The sun puts out roughly \(4 \times 10^{26}\) Watts of electromagnetic energy. The sun emits as a blackbody at roughly 6000 K. The peak wavelength of the solar emission, i.e. the wavelength at which the intensity is highest, is approximately 500 nm (which is green). For the purposes of this discussion, let's assume *all* of the sun's radiation comes out at this wavelength. If we think about the radiation as photons, each photon carries a momentum given by \(p=h/\lambda\) and an energy \(E=hc/\lambda\) by quantum mechanics.

One can use the electromagnetic radiation to propel spaceships, although it doesn't work all that well even though it is cheap. Consider a spaceship propelled by a "solar sail", a perfectly square reflecting sheet of material 1 km on a side oriented so the normal points directly towards the sun. At the earth's orbit, how much force **in Newtons** would such a solar sail experience?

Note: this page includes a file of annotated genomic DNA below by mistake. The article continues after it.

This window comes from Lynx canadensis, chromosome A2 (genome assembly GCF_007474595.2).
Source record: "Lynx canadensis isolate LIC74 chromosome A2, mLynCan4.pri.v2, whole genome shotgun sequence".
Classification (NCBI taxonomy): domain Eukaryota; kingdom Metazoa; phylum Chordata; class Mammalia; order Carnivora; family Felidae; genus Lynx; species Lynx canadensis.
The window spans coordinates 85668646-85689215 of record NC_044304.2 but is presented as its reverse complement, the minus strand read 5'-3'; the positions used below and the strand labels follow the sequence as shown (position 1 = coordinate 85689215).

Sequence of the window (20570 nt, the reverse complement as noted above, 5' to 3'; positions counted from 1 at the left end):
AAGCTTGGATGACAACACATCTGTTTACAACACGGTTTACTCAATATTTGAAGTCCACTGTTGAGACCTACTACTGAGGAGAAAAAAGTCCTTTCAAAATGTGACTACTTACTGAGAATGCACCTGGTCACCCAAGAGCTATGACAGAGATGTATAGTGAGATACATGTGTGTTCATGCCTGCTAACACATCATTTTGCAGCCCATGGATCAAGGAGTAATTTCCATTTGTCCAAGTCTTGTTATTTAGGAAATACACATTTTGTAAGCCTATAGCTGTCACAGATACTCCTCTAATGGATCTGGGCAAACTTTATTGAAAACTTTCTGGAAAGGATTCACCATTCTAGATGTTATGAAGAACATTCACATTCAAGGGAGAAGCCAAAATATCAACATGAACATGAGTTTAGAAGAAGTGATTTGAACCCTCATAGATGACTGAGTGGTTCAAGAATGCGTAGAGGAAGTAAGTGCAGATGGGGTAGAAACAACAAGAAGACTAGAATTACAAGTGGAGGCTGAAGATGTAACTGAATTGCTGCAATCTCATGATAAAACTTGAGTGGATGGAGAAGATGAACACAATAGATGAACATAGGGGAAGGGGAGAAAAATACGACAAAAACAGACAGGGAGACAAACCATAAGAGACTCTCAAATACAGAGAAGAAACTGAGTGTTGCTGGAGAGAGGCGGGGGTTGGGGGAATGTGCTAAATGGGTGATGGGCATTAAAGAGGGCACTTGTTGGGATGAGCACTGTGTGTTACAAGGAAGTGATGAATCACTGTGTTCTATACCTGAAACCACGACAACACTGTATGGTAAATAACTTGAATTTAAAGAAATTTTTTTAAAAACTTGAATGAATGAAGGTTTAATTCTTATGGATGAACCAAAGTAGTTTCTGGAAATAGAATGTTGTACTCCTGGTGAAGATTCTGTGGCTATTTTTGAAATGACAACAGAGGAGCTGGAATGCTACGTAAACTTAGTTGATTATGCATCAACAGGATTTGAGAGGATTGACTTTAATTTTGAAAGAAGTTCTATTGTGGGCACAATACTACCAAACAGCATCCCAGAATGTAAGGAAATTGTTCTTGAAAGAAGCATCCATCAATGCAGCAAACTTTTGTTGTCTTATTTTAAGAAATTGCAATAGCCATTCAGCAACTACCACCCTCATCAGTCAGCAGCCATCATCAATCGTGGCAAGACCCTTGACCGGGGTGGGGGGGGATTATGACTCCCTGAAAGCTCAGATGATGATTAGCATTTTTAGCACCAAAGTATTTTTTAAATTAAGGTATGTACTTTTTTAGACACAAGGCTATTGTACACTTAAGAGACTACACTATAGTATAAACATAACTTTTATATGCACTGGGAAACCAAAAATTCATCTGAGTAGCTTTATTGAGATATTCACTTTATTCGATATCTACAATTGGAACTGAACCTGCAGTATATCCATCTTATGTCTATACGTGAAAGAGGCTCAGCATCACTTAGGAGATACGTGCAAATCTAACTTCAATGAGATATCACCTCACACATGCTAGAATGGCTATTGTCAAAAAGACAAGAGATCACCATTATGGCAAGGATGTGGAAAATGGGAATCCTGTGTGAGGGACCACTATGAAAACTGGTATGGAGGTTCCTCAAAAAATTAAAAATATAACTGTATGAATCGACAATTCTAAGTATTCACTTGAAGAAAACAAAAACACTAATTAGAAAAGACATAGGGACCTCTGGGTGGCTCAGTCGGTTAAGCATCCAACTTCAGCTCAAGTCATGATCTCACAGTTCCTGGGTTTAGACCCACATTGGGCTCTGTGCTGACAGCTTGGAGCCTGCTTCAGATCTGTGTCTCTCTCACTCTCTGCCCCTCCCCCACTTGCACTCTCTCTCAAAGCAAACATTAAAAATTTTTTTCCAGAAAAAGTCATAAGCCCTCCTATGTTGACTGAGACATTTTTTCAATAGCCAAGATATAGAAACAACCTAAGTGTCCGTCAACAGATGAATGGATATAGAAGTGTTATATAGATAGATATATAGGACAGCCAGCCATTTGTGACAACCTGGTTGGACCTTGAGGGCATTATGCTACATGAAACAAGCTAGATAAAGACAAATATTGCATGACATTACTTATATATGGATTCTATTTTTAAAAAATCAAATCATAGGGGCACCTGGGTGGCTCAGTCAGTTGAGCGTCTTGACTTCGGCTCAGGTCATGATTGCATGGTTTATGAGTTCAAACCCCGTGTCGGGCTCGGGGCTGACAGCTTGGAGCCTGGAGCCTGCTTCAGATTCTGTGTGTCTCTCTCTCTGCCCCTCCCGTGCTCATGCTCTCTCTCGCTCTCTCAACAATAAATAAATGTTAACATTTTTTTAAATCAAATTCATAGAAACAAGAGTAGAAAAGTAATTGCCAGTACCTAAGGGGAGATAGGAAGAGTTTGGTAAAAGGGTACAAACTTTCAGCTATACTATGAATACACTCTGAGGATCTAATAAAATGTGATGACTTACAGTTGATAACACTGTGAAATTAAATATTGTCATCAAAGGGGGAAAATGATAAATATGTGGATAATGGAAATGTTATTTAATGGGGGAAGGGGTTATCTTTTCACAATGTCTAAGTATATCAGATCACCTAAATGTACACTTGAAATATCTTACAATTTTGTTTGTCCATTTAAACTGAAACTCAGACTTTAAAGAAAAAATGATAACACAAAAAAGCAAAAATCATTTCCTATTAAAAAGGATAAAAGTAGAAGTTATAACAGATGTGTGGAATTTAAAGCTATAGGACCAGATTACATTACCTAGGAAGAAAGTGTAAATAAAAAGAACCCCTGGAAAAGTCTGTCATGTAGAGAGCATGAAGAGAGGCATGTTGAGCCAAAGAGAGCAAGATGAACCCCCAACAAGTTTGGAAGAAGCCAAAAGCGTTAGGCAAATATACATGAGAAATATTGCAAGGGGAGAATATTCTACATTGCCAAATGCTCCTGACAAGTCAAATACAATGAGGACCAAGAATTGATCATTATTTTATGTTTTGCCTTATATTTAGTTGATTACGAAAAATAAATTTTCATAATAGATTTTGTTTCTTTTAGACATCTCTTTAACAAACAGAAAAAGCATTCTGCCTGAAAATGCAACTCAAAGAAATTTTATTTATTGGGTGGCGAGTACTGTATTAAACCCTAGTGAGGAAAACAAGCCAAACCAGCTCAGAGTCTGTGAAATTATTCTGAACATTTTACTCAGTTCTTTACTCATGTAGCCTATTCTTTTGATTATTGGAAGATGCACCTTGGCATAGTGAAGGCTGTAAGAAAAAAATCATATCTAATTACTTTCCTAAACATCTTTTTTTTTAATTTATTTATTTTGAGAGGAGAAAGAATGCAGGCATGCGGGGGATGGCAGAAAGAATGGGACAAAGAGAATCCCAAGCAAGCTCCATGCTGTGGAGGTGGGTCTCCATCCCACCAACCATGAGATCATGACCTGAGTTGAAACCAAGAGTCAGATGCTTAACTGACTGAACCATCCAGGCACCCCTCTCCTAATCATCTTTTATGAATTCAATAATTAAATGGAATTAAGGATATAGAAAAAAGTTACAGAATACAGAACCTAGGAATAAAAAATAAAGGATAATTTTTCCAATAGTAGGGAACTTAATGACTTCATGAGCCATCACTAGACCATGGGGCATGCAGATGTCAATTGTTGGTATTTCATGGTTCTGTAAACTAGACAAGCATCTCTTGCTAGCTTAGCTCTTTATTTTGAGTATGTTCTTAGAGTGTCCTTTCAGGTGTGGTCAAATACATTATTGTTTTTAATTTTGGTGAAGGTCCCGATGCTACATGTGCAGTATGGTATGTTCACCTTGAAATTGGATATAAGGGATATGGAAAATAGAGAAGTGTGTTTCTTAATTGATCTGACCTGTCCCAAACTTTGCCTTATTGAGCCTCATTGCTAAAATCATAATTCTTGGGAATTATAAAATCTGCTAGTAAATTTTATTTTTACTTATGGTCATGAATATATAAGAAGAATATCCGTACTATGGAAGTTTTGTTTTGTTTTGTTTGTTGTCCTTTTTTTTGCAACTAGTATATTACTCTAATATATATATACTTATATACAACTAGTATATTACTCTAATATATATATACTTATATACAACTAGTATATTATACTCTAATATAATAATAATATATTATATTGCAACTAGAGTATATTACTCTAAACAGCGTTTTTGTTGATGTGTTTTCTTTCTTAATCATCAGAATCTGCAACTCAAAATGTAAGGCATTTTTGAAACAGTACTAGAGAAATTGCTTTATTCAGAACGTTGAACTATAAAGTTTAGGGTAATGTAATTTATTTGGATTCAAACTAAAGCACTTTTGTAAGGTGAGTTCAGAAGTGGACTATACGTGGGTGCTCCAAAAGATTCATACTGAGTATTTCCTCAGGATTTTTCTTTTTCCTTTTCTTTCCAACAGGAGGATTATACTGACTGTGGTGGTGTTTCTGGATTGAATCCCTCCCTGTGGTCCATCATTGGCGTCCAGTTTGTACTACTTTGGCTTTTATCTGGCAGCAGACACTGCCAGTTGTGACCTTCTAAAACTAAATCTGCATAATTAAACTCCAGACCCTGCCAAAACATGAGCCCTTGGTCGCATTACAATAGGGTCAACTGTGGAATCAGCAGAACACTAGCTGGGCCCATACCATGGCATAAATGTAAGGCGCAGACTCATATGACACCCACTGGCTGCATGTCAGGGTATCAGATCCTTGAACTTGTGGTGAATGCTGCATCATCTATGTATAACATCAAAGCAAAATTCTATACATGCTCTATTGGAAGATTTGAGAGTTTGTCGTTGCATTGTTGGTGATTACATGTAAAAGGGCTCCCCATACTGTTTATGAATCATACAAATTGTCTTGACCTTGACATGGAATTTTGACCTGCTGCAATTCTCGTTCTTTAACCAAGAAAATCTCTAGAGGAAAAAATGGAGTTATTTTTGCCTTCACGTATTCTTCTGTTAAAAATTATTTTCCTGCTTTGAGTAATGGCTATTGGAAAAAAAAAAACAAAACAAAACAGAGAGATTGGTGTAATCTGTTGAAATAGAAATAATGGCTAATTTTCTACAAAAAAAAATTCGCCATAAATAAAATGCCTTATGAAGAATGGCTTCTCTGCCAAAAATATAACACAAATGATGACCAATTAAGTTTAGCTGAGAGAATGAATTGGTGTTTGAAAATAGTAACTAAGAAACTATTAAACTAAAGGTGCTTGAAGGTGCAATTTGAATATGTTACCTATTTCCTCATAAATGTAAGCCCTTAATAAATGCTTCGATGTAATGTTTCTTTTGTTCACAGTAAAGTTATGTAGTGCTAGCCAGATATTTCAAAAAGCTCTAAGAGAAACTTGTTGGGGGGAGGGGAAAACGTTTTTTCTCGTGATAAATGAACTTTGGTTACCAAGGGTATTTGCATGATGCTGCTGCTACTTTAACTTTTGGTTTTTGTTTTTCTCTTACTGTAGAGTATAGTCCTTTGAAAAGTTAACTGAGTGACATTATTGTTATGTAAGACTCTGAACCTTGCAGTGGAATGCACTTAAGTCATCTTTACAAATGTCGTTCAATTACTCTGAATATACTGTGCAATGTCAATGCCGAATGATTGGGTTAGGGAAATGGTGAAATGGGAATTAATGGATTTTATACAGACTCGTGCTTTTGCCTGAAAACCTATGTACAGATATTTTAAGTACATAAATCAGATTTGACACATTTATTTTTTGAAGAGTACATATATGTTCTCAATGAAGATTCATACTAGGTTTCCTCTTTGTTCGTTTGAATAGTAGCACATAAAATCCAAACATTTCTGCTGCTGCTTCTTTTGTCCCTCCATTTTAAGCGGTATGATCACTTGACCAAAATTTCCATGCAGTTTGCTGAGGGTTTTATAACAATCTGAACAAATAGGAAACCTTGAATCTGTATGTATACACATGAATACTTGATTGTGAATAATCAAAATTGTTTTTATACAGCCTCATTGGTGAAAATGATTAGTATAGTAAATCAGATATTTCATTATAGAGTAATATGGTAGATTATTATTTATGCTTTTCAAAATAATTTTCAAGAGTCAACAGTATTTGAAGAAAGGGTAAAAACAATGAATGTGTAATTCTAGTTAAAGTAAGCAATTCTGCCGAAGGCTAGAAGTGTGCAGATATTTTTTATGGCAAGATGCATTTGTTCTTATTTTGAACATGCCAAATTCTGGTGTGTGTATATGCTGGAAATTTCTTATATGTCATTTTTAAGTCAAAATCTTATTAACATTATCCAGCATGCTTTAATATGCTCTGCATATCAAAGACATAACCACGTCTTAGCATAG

**Details and Assumptions**

- The earth orbits at a distance of roughly \(1.5 \times 10^8\) km from the sun.
- The speed of light is \(3 \times 10^8\) m/s.
- Planck's constant is \(h=6.63\times 10^{-34}\text{ kg}\cdot\text{m}^2\text{/s}\).

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